Overcoming this will require confronting an all-encompassing trend in American political life. And while experts have some ideas about the best way to reach Republicans, it may be too late; with a year and a half of Trump and other Republicans downplaying the risk of the virus, there’s a chance that views around Covid-19 — and the vaccine as a result — are just too baked in now.

It’s one of the major reasons experts worry that Southern states, which are heavily Republican and have among the lowest vaccination rates in the US, will soon see outbreaks of Covid-19. Indeed, several Southern states, from Arkansas to Missouri to Texas, have reported some of the highest increases in cases in recent weeks. Covid-19 deaths in the US are still hovering around 200 a day — more than the number of murders or car crash deaths in recent years.

Still, it’s worth trying to, at the very least, heed the lessons of Covid-19 — if not for the current pandemic, then for future public health crises. Politics will always play a role in the response to any public health crisis, but it doesn’t have to be this bad — certainly not to the point where one side is denying the dangers of a virus killing millions around the globe.

Americans have already seen how badly this can play out, as hundreds of thousands have died and much of the country remains vulnerable to resurgences of Covid-19. The country can take steps to prevent that from happening again.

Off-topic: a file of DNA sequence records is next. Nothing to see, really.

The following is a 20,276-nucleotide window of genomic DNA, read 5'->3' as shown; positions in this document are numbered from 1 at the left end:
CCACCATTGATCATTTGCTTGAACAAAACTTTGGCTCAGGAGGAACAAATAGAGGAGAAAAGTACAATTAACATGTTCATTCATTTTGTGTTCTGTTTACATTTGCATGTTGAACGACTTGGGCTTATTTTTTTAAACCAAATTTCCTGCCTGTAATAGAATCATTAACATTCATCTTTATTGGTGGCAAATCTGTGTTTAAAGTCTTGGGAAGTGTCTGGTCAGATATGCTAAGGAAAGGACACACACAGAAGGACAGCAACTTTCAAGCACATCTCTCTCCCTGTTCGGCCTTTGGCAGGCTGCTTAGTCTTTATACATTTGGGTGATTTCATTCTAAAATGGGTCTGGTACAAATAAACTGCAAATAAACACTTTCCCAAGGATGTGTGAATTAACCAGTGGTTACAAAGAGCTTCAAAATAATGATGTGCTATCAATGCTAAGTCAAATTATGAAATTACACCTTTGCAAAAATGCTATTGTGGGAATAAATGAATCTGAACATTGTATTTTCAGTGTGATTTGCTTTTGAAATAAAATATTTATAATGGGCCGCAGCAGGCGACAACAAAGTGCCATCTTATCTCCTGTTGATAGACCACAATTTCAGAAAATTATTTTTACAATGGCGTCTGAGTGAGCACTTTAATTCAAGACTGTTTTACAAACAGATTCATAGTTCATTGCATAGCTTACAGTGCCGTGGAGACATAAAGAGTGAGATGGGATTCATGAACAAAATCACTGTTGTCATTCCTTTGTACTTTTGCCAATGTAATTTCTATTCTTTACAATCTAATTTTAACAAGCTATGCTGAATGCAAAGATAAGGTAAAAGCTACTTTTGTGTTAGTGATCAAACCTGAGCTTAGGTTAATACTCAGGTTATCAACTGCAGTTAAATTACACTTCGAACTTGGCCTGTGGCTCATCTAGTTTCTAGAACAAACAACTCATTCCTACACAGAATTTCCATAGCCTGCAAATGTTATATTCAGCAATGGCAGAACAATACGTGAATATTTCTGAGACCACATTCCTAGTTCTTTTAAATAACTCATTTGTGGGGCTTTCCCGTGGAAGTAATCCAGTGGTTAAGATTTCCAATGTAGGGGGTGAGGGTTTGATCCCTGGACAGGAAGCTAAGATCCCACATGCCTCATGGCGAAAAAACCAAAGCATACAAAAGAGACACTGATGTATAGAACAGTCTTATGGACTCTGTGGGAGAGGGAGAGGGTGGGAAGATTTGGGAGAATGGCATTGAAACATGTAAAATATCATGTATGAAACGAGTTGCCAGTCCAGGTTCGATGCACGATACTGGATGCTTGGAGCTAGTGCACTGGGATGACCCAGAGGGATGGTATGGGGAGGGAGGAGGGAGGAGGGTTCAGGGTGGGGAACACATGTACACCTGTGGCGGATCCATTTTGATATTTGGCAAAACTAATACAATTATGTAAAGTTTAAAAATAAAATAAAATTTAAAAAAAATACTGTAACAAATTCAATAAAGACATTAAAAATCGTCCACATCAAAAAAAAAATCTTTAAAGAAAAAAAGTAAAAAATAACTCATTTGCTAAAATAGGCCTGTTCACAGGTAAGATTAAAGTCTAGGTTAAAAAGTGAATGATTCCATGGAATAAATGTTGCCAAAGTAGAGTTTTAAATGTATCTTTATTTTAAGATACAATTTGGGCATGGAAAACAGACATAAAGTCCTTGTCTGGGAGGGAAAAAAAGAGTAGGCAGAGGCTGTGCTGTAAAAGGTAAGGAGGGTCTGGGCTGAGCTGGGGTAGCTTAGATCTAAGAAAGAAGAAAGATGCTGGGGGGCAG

Covid-19 has been extremely polarized in the US

There is nothing inherent to Republicanism or conservatism that made polarization around Covid-19 inevitable. Around the world, countries led by those on the right, like Australia’s Scott Morrison or Germany’s Angela Merkel, have taken the virus seriously and embraced stringent precautions. From Canada to South Korea, countries that are at times roiled by serious political conflict by and large avoided it around Covid-19 as all sides of the aisle confronted the real threat it presented.

“It didn’t have to be this way,” Gadarian said. “There’s really nothing about the nature of being a right-wing party that would require undercutting the threat of Covid from the very beginning.”

It’s not hard to imagine a timeline in which Trump took the coronavirus very seriously in a way that aligned with his rhetoric and policy goals: tightly locking the country’s borders, for example, and rallying Americans to embrace their patriotic duty to mask up and social distance to protect the nation from a virus originating in China.

Obviously, that’s not what happened.

At first, in February, there actually wasn’t a big split between Democrats and Republicans over whether the virus was a “real threat.” It wasn’t until Trump and others in his party spoke out more about the virus that Republicans became more likely to say the virus isn’t a danger. Elite cues fostered different American reactions to Covid-19.

Trump actively downplayed the virus, claiming in February 2020 that the virus would quickly disappear “like a miracle” from America and comparing it to the flu. Republican politicians and media followed suit, with blue-red fissures soon forming between states that were sticking to tighter precautions and which weren’t.